Myself and the other support folks will be happy to help someone resolve any problems they're having applying a single-context approach to their workflow. Let us know which situations you're struggling with and we'll be happy to help. And if the lack of a multiple-contexts option means that OmniFocus isn't the right tool for you, we'll figure out another solution. One of our core values is that we shouldn't profit from selling tools people can't use or don't need.

Last edited by Brian; 2013-02-08 at 02:00 PM.. Reason: clarify the final 2 paragraphs
 
Okay, so, if we're not going to support multiple contexts, what should people used to those kinds of systems do while working with OmniFocus? The following examples are far from comprehensive, but they cover some of the most common use cases we've seen presented.

While I'm at the office, I need to ask my boss a question. It's a high priority task. I need three tags to capture that.

Create an "Office" context, and put the context for your boss inside that one. Tasks that only your boss can help with go in their context. Tasks that anyone in the office can help with go in that one. (Plus, you can assign a location to the Office context and use the Map view in the iOS apps!)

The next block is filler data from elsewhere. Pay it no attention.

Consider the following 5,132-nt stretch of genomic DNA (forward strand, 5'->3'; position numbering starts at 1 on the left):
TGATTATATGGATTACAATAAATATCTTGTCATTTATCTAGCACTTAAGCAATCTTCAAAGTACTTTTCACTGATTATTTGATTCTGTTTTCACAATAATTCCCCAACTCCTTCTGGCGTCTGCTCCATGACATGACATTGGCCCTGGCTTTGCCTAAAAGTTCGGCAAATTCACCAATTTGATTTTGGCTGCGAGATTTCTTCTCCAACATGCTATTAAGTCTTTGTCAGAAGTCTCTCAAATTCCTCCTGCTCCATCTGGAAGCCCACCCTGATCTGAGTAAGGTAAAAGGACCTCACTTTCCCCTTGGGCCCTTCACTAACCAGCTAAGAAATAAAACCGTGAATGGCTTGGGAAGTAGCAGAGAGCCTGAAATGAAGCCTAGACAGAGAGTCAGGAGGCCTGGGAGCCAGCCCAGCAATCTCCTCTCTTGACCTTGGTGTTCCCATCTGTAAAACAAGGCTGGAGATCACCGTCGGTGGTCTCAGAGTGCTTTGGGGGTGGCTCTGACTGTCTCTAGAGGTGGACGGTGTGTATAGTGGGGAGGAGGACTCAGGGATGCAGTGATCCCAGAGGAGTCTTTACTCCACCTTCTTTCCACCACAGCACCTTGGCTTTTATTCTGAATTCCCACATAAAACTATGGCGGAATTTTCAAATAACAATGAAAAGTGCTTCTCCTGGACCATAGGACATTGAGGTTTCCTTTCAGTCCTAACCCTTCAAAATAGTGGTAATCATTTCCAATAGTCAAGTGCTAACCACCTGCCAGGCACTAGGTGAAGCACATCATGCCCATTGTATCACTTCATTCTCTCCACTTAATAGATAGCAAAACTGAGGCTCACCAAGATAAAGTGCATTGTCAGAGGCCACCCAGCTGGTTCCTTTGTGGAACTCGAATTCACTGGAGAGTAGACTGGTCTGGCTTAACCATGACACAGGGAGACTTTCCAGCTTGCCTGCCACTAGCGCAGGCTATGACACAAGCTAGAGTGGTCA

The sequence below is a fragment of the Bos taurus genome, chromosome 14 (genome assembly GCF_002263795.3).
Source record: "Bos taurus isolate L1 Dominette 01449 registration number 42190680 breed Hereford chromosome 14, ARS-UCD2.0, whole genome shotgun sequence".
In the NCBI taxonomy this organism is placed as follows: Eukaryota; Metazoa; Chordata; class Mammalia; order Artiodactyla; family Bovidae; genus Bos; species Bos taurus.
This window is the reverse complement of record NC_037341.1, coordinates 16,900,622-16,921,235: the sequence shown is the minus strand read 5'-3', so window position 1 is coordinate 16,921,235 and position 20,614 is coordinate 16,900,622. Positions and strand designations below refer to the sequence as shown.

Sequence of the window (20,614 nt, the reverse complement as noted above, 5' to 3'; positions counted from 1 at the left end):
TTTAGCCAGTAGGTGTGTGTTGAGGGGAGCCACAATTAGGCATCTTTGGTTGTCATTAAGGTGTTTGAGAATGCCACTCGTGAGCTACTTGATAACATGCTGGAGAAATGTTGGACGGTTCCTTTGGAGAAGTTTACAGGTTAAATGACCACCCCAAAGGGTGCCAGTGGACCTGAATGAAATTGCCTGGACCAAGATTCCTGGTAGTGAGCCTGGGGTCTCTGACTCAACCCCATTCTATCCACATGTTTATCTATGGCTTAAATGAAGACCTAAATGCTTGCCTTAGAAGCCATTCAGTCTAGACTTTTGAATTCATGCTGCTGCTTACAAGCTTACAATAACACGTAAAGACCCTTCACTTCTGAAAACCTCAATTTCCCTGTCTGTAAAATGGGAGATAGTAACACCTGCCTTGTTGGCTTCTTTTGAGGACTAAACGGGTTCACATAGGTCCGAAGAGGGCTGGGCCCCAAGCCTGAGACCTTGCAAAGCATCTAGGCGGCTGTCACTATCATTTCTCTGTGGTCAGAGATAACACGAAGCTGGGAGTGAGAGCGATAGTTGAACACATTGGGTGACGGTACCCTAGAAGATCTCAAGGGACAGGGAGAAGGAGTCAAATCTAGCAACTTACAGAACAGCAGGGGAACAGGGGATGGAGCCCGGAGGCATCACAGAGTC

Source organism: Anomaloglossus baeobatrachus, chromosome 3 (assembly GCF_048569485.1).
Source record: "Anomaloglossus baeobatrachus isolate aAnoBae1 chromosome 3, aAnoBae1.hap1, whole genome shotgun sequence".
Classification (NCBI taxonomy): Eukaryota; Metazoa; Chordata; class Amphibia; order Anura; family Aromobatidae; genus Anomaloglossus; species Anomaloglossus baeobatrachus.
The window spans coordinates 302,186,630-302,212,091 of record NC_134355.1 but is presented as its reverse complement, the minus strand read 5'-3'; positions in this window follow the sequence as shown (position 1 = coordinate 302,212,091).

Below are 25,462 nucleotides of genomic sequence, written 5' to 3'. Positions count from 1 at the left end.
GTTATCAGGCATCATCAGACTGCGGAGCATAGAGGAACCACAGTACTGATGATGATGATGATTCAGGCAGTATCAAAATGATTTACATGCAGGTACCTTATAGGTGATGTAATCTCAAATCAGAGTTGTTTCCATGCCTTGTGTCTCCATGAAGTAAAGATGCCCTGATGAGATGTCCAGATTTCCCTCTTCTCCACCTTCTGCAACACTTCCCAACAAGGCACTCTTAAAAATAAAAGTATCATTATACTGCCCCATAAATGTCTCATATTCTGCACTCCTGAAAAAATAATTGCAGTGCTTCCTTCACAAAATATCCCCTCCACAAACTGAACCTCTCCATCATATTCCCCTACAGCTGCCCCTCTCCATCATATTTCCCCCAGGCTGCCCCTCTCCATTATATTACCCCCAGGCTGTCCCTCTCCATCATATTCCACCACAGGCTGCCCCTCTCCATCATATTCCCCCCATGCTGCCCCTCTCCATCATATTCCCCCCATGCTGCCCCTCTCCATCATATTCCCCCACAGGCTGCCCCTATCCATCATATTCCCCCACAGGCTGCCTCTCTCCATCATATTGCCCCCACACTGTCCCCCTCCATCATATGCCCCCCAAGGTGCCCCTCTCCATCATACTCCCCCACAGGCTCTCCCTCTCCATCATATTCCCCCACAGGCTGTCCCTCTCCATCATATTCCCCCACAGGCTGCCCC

The highest priority tasks get flagged; everything that's high-but-not-highest priority gets moved to the top of the project, so they're first to get knocked off once the must-do actions are done. Everything else gets reviewed and re-prioritized during your next review.

I need to buy something. I might get it online, or order it over the phone, or buy it at a store in my neighborhood.

This is a case where breaking the action up has real benefits. You'll often save money by breaking this up into at least four steps. You'll generally want three "research <option>" steps, and one "purchase the best option" step. Skipping any of those steps risks paying more than you should, or not buying the best item.

Of course, sometimes there really are multiple options where you could get the same item with little to no difference in price. (Say, an AppleTV or other unmodified product from them.) In that case, just pick whichever applicable context you look at most frequently. In the majority of cases, that'll get the action done soonest, and you'll save time overall.

I need to ask Anna or Bob a question. Either of them could answer it. I might call them, or email them. I need four tags.

Make contexts for Anna and Bob. Assign the action to whomever you're in touch with most often, and decide when you capture the action whether you'll call or email them. Put that info in the action title, so future-you doesn't have to think about it.